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Growing number of hedgehogs mysteriously found dead around village

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A growing number of hedgehogs have been found dead in a small area of Tasburgh, with some even foaming at the mouth.

Suspicions have been raised that an increased use of pesticides – a response to a growing rat infestation in the area – is inadvertently killing the animals.

Tasburgh resident Claire Frost has already discovered three dead hedgehogs near to her home, and has captured a further five to take to a nearby sanctuary, where they are being monitored to examine what is behind the deaths.

Poppy and Claire Frost of Tasburgh have been putting up posters around Tasburgh
Poppy and Claire Frost of Tasburgh have been putting up posters around Tasburgh

“It’s horrific,” said Mrs Frost, who has been regularly feeding the animals in the 10 years she has lived in the village. “When we found the first hedgehog, we took it to the vets, and the woman said it looked a little dehydrated.

“But four days after that, we found another, and another three days after that. The third was foaming at the mouth, and that’s when we knew it was a problem.”

During lockdown, gardens around Mrs Frost’s home in Grove Lane have seen a growing number of rats, leading worried residents to suspect that unsuspecting hedgehogs are eating the pesticides laid out for rodents.

One of the hedgehogs that Mrs Frost has rescued. (36866090)
One of the hedgehogs that Mrs Frost has rescued. (36866090)

As a result, Mrs Frost has been staying up at night in an effort to catch the animals, and take them to a sanctuary in Long Stratton where they can be tested and then released back into the wild.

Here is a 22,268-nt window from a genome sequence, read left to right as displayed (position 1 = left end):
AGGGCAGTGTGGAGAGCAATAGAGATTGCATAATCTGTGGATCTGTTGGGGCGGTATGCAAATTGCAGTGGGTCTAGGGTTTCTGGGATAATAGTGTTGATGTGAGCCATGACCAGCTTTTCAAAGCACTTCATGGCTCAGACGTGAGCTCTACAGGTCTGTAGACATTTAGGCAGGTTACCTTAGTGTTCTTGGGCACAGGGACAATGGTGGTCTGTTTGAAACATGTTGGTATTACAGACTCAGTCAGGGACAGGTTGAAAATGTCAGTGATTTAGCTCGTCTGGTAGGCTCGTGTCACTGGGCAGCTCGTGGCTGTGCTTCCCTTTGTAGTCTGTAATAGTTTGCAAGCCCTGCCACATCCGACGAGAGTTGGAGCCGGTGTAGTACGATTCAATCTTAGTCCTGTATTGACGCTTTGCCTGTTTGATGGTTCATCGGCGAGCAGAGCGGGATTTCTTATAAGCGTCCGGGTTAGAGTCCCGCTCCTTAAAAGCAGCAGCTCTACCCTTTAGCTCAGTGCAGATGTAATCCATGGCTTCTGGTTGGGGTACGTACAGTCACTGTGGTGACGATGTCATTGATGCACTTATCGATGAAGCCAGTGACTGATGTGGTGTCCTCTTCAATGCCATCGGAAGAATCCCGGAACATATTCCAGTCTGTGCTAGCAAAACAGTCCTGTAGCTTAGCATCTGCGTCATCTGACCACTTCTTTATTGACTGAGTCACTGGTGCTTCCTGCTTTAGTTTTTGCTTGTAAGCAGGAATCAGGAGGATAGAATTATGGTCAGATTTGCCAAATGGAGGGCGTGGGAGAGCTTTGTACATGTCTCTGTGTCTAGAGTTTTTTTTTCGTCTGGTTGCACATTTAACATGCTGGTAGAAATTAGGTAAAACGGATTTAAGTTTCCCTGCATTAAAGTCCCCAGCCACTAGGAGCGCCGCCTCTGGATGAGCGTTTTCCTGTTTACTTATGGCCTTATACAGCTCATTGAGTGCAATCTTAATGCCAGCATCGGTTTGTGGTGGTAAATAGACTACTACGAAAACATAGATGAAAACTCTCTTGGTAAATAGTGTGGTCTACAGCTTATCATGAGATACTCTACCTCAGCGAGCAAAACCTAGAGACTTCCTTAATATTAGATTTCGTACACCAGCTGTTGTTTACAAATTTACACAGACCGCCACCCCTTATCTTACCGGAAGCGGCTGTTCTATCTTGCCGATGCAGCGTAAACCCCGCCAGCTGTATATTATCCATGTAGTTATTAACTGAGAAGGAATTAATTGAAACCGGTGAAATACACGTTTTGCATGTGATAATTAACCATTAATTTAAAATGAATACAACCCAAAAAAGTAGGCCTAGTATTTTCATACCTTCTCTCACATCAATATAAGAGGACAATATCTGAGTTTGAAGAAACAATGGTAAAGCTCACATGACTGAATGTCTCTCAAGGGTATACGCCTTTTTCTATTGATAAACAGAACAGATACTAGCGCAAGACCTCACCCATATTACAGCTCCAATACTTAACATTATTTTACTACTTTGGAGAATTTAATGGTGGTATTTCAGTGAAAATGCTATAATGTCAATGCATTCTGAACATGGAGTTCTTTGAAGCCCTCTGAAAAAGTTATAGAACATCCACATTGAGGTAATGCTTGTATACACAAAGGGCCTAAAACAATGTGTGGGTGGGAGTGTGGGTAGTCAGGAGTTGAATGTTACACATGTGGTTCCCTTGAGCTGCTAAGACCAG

She said: “We’re told we need to capture them, so I have to creep up behind them and pick them up. We feed them regularly, and I’ve been in absolute tears because it goes against everything I believe to capture a wild animal, but I have to get them out the area.”

The 55-year-old and her daughter, Poppy, 22, have taken to putting up posters in the village, urging people to use pesticides in ways which will not inadvertently kill other animals, such as keeping them in a locked bait box.

Despite their best efforts, Mrs Frost fears that much of the damage may have already been done.

“We have been looking after the hedgehogs since we have been here, always putting food and water out, and we’ve always had visitors,” she said.

“I’m still putting food out, but we’ve had no hedgehogs coming – they’ve all disappeared. We’ve effectively lost our whole hedgehog population.”

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